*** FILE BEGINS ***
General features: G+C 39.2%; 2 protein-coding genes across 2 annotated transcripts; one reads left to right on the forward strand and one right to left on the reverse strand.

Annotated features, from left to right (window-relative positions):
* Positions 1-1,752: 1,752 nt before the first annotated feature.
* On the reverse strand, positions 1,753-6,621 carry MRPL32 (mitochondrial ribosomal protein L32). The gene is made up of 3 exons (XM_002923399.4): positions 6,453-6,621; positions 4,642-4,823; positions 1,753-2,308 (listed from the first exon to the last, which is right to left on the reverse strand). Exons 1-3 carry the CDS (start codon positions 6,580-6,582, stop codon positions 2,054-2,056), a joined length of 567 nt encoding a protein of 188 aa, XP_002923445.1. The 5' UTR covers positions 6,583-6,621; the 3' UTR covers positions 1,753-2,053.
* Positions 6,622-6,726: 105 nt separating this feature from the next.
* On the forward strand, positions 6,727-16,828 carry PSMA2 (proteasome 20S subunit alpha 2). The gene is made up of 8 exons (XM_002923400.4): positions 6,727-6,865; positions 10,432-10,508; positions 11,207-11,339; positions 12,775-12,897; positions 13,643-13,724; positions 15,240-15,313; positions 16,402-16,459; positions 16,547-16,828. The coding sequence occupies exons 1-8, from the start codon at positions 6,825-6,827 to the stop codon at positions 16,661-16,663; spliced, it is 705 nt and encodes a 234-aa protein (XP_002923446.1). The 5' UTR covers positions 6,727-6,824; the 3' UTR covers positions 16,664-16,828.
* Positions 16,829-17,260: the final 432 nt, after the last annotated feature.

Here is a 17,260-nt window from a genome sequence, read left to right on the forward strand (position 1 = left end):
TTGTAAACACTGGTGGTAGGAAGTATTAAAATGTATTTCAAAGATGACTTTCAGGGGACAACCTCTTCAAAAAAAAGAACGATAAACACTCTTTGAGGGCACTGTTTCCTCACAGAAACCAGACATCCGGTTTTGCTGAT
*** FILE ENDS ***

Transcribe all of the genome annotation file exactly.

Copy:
General features: G+C 39.2%; 2 protein-coding genes across 2 annotated transcripts; one reads left to right on the forward strand and one right to left on the reverse strand.

Annotated features, from left to right (window-relative positions):
* Positions 1-1,752: 1,752 nt before the first annotated feature.
* On the reverse strand, positions 1,753-6,621 carry MRPL32 (mitochondrial ribosomal protein L32). The gene is made up of 3 exons (XM_002923399.4): positions 6,453-6,621; positions 4,642-4,823; positions 1,753-2,308 (listed from the first exon to the last, which is right to left on the reverse strand). Exons 1-3 carry the CDS (start codon positions 6,580-6,582, stop codon positions 2,054-2,056), a joined length of 567 nt encoding a protein of 188 aa, XP_002923445.1. The 5' UTR covers positions 6,583-6,621; the 3' UTR covers positions 1,753-2,053.
* Positions 6,622-6,726: 105 nt separating this feature from the next.
* On the forward strand, positions 6,727-16,828 carry PSMA2 (proteasome 20S subunit alpha 2). The gene is made up of 8 exons (XM_002923400.4): positions 6,727-6,865; positions 10,432-10,508; positions 11,207-11,339; positions 12,775-12,897; positions 13,643-13,724; positions 15,240-15,313; positions 16,402-16,459; positions 16,547-16,828. The coding sequence occupies exons 1-8, from the start codon at positions 6,825-6,827 to the stop codon at positions 16,661-16,663; spliced, it is 705 nt and encodes a 234-aa protein (XP_002923446.1). The 5' UTR covers positions 6,727-6,824; the 3' UTR covers positions 16,664-16,828.
* Positions 16,829-17,260: the final 432 nt, after the last annotated feature.

Here is a 17,260-nt window from a genome sequence, read left to right on the forward strand (position 1 = left end):
TTGTAAACACTGGTGGTAGGAAGTATTAAAATGTATTTCAAAGATGACTTTCAGGGGACAACCTCTTCAAAAAAAAGAACGATAAACACTCTTTGAGGGCACTGTTTCCTCACAGAAACCAGACATCCGGTTTTGCTGAT